As we approach Christmas this year, I want to write a short series of shorter posts about the good news of Jesus’ birth brought by the angel (Luke 2:8-20). We begin today with the angel’s appearing.
The angel appeared with the glory of the Lord. The word “shone” (v. 9) shows that glory on this occasion had its literal meaning of “brightness, radiance, or shining.” The light was so intense that the shepherds were “terrified” (v. 10). This matches some of the descriptions we have of special appearances of the Lord himself. For example, at the transfiguration, three apostles “saw his glory” (Luke 9:32), which consisted of his face shining like the sun (Matthew 17:2) and his clothes becoming a dazzling white, as bright as a flash of lightning (Mark 9:3; Luke 9:29). Both the transfiguration and the appearance of the angel in Luke 2 were truly awesome, in the formal sense of the term, “extremely impressive or daunting; inspiring great admiration, apprehension, or fear.”
I wanted to make sure we noticed this because sometimes we do not take the Lord seriously enough. In contrast to the casual way some people describe the Lord appearing to them, those who encountered him in Scripture were often utterly overwhelmed (Exodus 3:1-5; Leviticus 9:23-24; Judges 6:20-23; Isaiah 6:1-5; Luke 1:11-12; Acts 9:1-4).
Others of us go to the other extreme and have an undue terror of the Lord, which is closer to the response of the shepherds in Luke 2. People who are terrified by God need to hear the words of the angel, “Do not be afraid.” In fact, this is the most commonly repeated instruction in the entire Bible. Various people in various circumstances are told for various reasons not to be afraid. The reason in Luke 2 is that the angel and glory of the Lord had appeared to deliver a wonderful message.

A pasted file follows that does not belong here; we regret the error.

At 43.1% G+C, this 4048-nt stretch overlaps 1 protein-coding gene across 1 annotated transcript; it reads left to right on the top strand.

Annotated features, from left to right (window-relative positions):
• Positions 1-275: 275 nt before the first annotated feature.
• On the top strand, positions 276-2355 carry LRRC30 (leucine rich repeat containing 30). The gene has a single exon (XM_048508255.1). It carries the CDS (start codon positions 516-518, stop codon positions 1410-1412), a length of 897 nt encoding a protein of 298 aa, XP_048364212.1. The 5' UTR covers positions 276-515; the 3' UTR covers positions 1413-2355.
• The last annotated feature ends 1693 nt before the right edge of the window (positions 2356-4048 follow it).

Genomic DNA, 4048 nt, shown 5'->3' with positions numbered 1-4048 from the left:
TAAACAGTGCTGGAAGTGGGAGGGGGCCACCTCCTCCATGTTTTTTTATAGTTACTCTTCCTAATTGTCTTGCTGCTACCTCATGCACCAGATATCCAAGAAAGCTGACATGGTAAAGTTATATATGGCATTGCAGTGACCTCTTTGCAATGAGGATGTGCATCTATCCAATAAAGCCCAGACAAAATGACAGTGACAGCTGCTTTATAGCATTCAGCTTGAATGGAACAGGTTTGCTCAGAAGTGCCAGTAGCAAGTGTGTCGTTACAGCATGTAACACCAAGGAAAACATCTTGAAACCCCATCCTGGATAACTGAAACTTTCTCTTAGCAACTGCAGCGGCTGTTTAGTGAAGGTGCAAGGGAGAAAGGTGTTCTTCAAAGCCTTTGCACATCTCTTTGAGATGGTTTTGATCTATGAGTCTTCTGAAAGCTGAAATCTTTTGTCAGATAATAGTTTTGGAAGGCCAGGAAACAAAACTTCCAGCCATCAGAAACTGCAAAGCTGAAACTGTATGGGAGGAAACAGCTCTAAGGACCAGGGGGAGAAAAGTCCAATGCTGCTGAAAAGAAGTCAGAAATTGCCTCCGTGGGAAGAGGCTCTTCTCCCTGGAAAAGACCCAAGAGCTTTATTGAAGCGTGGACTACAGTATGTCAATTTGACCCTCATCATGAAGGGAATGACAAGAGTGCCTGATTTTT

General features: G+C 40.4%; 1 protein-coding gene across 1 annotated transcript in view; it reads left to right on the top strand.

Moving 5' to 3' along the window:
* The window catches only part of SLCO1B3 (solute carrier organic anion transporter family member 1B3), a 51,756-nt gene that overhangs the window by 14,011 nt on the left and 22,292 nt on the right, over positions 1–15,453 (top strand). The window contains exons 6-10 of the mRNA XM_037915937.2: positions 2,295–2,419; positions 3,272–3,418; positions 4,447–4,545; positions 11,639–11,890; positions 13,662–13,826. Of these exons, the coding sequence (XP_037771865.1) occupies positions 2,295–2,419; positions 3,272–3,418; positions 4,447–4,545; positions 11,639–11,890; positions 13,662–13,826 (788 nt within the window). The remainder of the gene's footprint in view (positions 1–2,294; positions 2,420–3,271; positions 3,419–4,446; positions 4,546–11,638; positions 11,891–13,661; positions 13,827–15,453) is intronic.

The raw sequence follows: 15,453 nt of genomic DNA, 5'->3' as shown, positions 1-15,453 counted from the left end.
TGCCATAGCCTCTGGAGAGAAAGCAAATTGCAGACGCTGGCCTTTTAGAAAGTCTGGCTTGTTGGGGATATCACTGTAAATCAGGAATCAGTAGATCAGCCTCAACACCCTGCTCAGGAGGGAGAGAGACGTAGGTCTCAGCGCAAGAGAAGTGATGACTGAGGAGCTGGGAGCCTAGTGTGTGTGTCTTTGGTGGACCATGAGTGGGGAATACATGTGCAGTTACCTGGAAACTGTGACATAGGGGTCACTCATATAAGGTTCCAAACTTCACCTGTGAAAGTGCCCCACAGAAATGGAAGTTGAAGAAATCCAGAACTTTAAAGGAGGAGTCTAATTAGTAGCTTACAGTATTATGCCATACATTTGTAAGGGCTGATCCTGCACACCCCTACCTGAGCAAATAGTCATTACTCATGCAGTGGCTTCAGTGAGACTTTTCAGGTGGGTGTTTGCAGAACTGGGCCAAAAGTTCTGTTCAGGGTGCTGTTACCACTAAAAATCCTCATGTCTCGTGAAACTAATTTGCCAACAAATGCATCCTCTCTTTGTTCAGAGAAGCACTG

We’ll look at the content of that message of good news in the next post, but for today, let’s think about the word “good news” itself. Here the word is a verb, euangelizomai, that means “to bring, tell or proclaim good news.” It’s meaning is clear from its makeup, a combination of the prefix eu (meaning good or well) with the verb angello (to announce).
It is appropriate that this good news was delivered by an angel (Luke 2:9, 10). Angel (Greek angelos) means “messenger,” and angels “announce” (Greek angello) messages from God (Luke 1:19, 26-28). You can see the similarity in the terms angel and announce in both English and Greek. When the message to be announced is good news (euangelizomai), you can still see the similarity.
I went into all that because we, too, are messengers. We are not angels, of course, but we share some of the same responsibilities as them. Specifically, we are envoys, called to announce the good news of God. If the Lord sent you to tell the good news about Jesus (and he has!), would you know what to say? Is the message clear enough in your mind that you could communicate it to someone?
Since the message the angel was sent to speak was good news, it is not surprising that great joy accompanies it. There are certainly problems in the world and in our own lives, but there is also good reason for great joy. We’ll explore that more in this series.
Finally, notice the angel said his message was for “all the people” (v. 10). Humans usually give preference to certain kinds of people and sometimes even shut out others who are different. But God cares about every human being without qualification. He loves and invites the poor and the rich, the weak and the strong, the ugly and the beautiful, the failures and the successful. Those who fall between these extremes are invited as well. This includes you, no matter who you are or what you’ve done. God wants you to know this good news. It is for all.
In light of that universal invitation, it is fitting that God did not send his messenger to the political, religious, or social leaders of the day. Instead, he sent him to a group of shepherds. There is some evidence that shepherds were a despised class and vocation in the biblical world. Regardless, the angel clearly wasn’t sent to royalty, wealth or any other exclusive group. This in itself exemplifies the truth that the good news he brought was for everyone.
Just what was that news? Since we, too, are “angels” (messengers) of this news, we really need to know. To that we turn next week.
For more on how Empowering Subjects is equipping people to be envoys who can tell the good news, see here.